odiousgambit
odiousgambit
Joined: Nov 9, 2009
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December 30th, 2014 at 5:12:39 AM permalink
also, gotta know if the New Zealanders seemed to be aware of this?

http://www.urbandictionary.com/define.php?term=furburger
the next time Dame Fortune toys with your heart, your soul and your wallet, raise your glass and praise her thus: “Thanks for nothing, you cold-hearted, evil, damnable, nefarious, low-life, malicious monster from Hell!” She is, after all, stone deaf. ... Arnold Snyder
Doc
Doc
Joined: Feb 27, 2010
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December 30th, 2014 at 6:08:01 AM permalink
Quote: Wizard

Quote: beachbumbabs

Does your license plate collection require that you get it yourself to count?

Good question! I'm not as strict on that as Doc with his chip collection. However, it helps. The way I look at license plates is they can carry monetary and/or sentimental value. Sentimental value is often associated with some personal story behind the license plate.


Aah, the challenges of keeping a collection "pure" to an arbitrary list of rules....

Way back on May 28, 2010, just two months and a day after I joined this forum, I gave you a souvenir plate that probably doesn't/didn't carry much in the way of monetary or sentimental value for you. No idea whether you even kept it. About the only supportive story would be that it came from a WoV member who had displayed it on his car and that it is a specialty plate celebrating one of the colleges that member graduated from.

If that's an interesting enough story for your collection, then the next time we meet I might be able to provide a second chapter not likely yet covered by your set.
Wizard
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Wizard
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December 30th, 2014 at 6:11:28 AM permalink
Quote: Uranium235

Did you get any Aussie plates while you were in Sydney?



No. I already had plenty of Australian plates. Unlike NZ, Australian plates are easy to obtain.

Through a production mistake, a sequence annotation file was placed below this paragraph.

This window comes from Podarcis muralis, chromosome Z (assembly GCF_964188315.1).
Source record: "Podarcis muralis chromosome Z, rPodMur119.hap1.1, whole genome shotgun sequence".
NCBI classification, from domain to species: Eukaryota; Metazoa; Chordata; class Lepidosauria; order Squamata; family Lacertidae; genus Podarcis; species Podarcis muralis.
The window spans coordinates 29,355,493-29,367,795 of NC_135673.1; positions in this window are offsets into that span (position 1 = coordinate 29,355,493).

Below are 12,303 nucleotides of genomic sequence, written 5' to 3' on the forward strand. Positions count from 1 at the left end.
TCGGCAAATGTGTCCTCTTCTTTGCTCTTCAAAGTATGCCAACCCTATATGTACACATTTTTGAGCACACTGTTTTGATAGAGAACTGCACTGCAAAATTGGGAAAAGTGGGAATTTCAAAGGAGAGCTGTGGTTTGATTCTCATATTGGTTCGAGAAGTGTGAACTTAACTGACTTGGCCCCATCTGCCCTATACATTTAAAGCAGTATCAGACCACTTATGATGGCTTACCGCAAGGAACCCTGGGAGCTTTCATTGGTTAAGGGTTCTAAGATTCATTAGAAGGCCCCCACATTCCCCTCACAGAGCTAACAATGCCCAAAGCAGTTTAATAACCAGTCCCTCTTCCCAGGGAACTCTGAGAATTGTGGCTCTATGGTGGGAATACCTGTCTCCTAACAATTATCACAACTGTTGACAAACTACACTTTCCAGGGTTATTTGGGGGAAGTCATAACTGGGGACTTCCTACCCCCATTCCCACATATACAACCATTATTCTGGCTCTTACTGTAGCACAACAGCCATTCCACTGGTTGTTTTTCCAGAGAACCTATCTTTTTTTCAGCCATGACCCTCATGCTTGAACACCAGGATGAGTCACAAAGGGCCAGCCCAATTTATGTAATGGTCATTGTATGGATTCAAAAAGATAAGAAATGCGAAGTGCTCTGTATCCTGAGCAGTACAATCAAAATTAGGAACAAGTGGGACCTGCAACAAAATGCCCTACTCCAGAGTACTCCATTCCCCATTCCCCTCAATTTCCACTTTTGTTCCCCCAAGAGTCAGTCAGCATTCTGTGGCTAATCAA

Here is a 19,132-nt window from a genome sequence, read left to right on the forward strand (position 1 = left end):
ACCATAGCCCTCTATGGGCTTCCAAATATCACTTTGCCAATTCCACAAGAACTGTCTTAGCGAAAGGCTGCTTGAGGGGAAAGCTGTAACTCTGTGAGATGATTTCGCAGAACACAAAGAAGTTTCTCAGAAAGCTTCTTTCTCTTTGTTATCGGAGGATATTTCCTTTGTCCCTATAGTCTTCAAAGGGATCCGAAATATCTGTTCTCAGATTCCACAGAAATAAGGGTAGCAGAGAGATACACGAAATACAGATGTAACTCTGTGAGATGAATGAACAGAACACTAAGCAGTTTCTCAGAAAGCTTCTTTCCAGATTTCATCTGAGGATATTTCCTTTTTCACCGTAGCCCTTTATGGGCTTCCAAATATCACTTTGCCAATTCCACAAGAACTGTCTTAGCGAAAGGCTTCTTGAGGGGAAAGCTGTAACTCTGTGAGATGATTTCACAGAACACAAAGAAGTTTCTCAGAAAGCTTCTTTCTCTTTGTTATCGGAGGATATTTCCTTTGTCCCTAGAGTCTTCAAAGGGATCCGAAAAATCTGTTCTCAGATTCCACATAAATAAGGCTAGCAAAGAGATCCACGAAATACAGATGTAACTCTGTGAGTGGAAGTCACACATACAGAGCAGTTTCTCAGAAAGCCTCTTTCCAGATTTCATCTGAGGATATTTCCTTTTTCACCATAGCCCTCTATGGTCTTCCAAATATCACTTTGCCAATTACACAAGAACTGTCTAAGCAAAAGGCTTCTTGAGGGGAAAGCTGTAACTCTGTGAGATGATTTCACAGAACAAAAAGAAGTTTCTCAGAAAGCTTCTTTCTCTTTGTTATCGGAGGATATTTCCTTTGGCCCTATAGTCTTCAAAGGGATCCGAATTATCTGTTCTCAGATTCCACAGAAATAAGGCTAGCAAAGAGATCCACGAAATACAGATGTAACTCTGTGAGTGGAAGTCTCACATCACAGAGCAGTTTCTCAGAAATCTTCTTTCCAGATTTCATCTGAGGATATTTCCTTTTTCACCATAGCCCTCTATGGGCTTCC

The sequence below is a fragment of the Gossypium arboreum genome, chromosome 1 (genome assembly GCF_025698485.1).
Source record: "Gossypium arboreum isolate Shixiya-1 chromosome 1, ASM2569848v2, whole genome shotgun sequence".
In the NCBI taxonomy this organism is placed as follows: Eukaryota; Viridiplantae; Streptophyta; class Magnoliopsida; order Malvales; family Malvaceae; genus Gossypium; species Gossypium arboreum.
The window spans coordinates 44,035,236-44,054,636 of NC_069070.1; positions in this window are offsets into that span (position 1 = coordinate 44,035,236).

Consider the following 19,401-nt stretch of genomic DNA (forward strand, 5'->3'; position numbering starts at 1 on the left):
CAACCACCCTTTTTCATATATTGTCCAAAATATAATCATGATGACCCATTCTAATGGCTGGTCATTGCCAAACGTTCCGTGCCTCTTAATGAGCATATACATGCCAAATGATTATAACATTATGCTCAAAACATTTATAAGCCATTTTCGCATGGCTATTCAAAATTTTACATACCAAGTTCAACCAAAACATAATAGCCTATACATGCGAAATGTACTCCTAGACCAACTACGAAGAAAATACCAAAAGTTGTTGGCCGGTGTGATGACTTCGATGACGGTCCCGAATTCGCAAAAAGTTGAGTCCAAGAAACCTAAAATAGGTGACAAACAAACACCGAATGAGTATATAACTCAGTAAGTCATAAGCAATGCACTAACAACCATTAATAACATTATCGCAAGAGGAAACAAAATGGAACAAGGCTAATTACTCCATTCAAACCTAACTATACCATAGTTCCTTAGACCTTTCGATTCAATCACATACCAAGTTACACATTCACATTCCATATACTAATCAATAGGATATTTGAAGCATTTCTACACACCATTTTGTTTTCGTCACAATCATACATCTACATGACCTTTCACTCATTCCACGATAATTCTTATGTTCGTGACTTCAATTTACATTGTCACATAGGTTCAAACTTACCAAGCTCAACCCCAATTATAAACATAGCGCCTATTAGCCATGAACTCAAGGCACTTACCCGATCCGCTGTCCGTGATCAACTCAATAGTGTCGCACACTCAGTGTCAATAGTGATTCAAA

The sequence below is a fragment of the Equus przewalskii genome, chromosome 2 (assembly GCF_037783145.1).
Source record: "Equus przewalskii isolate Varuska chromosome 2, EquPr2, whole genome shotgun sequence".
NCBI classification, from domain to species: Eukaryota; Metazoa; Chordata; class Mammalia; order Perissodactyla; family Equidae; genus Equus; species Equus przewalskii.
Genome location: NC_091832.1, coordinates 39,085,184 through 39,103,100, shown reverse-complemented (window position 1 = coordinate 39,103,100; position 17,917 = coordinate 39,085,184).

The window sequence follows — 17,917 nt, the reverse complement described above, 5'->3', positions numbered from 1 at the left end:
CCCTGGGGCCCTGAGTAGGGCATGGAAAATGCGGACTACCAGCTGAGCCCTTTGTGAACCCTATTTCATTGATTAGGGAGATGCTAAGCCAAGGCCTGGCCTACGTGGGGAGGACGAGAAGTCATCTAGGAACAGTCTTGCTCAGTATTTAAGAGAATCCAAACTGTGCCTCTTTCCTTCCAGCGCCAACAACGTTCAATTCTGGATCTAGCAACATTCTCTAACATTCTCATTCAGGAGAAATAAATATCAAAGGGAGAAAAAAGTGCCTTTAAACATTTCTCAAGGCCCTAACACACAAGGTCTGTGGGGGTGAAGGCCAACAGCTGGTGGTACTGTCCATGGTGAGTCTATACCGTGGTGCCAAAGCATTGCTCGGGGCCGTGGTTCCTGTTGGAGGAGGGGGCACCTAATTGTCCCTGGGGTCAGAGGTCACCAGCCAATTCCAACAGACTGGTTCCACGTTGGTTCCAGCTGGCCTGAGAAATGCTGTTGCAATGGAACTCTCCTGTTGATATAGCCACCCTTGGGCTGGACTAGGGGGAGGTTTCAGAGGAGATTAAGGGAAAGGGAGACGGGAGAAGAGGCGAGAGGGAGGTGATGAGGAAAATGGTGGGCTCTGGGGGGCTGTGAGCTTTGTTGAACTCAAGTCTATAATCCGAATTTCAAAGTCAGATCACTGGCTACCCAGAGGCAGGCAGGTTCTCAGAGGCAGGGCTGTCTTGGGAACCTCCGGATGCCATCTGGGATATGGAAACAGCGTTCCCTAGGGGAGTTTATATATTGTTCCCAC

Quote: odiousgambit

How does somebody play chess blindfolded? This guy even has his back turned, but on the other hand one of the guys there seems to be assisting him. Does that person describe the board and answer questions about positions?



Both players use notation to convey the moves. For example, pawn to queen-4. When people play who are unfamiliar with the notation it often leads to mistakes. Say one move wrong and it screws up the whole game. It also doesn't help that the letter B, C, D, and E all sound alike. One of the men in that picture was Adam's father who was just making sure the board was set up right and the moves called out properly.

Quote: odiousgambit

also, gotta know if the New Zealanders seemed to be aware of this?

http://www.urbandictionary.com/define.php?term=furburger



I certainly wasn't. I don't know what they know.

Quote: Doc

Way back on May 28, 2010, just two months and a day after I joined this forum, I gave you a souvenir plate that probably doesn't/didn't carry much in the way of monetary or sentimental value for you. No idea whether you even kept it. About the only supportive story would be that it came from a WoV member who had displayed it on his car and that it is a specialty plate celebrating one of the colleges that member graduated from.



Any plate that was a gift has an immediate story attached to it. Yes, I still have that plate. As I recall, it was the University of Wisconsin. To be honest, I have about 50 collegiate plates, but that was the only one I didn't have to buy myself. Thanks again!
It's not whether you win or lose; it's whether or not you had a good bet.
Doc
Doc
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December 30th, 2014 at 7:36:30 AM permalink
Quote: Wizard

Yes, I still have that plate. As I recall, it was the University of Wisconsin.


Your recollection might have been refreshed by clicking the link that I posted and you quoted. The photo is right there, and no, I'm a southern boy and avoided cold-weather schools.
Wizard
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Wizard
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December 30th, 2014 at 7:47:53 AM permalink
Quote: Doc

Your recollection might have been refreshed by clicking the link that I posted and you quoted. The photo is right there, and no, I'm a southern boy and avoided cold-weather schools.